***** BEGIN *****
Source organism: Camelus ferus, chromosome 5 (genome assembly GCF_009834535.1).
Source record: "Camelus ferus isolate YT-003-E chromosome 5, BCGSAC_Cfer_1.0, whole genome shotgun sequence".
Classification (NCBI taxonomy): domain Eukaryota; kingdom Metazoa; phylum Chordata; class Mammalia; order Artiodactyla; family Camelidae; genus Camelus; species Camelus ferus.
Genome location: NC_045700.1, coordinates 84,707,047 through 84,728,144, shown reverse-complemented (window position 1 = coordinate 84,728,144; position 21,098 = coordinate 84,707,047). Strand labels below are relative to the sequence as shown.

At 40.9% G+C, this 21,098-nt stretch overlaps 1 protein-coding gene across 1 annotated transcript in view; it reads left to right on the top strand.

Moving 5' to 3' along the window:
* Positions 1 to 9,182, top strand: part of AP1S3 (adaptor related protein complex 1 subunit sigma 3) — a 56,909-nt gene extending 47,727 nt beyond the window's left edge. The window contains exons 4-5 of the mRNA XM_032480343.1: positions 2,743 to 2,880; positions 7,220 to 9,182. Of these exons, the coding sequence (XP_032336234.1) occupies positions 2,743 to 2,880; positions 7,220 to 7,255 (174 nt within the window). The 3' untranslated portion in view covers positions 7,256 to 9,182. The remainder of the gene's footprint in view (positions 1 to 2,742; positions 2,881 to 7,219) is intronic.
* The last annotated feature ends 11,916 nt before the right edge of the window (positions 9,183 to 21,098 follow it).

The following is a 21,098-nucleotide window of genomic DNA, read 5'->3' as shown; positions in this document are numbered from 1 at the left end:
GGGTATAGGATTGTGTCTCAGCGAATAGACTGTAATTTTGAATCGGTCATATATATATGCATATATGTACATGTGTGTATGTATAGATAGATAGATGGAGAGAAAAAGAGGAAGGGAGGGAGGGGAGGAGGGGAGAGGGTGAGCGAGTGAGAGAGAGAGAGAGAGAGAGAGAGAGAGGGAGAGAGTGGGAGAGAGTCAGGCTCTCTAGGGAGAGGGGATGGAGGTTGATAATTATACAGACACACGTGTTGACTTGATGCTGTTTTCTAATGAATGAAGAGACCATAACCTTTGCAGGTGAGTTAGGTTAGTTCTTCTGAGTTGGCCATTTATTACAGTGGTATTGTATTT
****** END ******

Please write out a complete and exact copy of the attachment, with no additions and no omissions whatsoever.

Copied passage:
Source organism: Camelus ferus, chromosome 5 (genome assembly GCF_009834535.1).
Source record: "Camelus ferus isolate YT-003-E chromosome 5, BCGSAC_Cfer_1.0, whole genome shotgun sequence".
Classification (NCBI taxonomy): domain Eukaryota; kingdom Metazoa; phylum Chordata; class Mammalia; order Artiodactyla; family Camelidae; genus Camelus; species Camelus ferus.
Genome location: NC_045700.1, coordinates 84,707,047 through 84,728,144, shown reverse-complemented (window position 1 = coordinate 84,728,144; position 21,098 = coordinate 84,707,047). Strand labels below are relative to the sequence as shown.

At 40.9% G+C, this 21,098-nt stretch overlaps 1 protein-coding gene across 1 annotated transcript in view; it reads left to right on the top strand.

Moving 5' to 3' along the window:
* Positions 1 to 9,182, top strand: part of AP1S3 (adaptor related protein complex 1 subunit sigma 3) — a 56,909-nt gene extending 47,727 nt beyond the window's left edge. The window contains exons 4-5 of the mRNA XM_032480343.1: positions 2,743 to 2,880; positions 7,220 to 9,182. Of these exons, the coding sequence (XP_032336234.1) occupies positions 2,743 to 2,880; positions 7,220 to 7,255 (174 nt within the window). The 3' untranslated portion in view covers positions 7,256 to 9,182. The remainder of the gene's footprint in view (positions 1 to 2,742; positions 2,881 to 7,219) is intronic.
* The last annotated feature ends 11,916 nt before the right edge of the window (positions 9,183 to 21,098 follow it).

The following is a 21,098-nucleotide window of genomic DNA, read 5'->3' as shown; positions in this document are numbered from 1 at the left end:
GGGTATAGGATTGTGTCTCAGCGAATAGACTGTAATTTTGAATCGGTCATATATATATGCATATATGTACATGTGTGTATGTATAGATAGATAGATGGAGAGAAAAAGAGGAAGGGAGGGAGGGGAGGAGGGGAGAGGGTGAGCGAGTGAGAGAGAGAGAGAGAGAGAGAGAGAGAGGGAGAGAGTGGGAGAGAGTCAGGCTCTCTAGGGAGAGGGGATGGAGGTTGATAATTATACAGACACACGTGTTGACTTGATGCTGTTTTCTAATGAATGAAGAGACCATAACCTTTGCAGGTGAGTTAGGTTAGTTCTTCTGAGTTGGCCATTTATTACAGTGGTATTGTATTT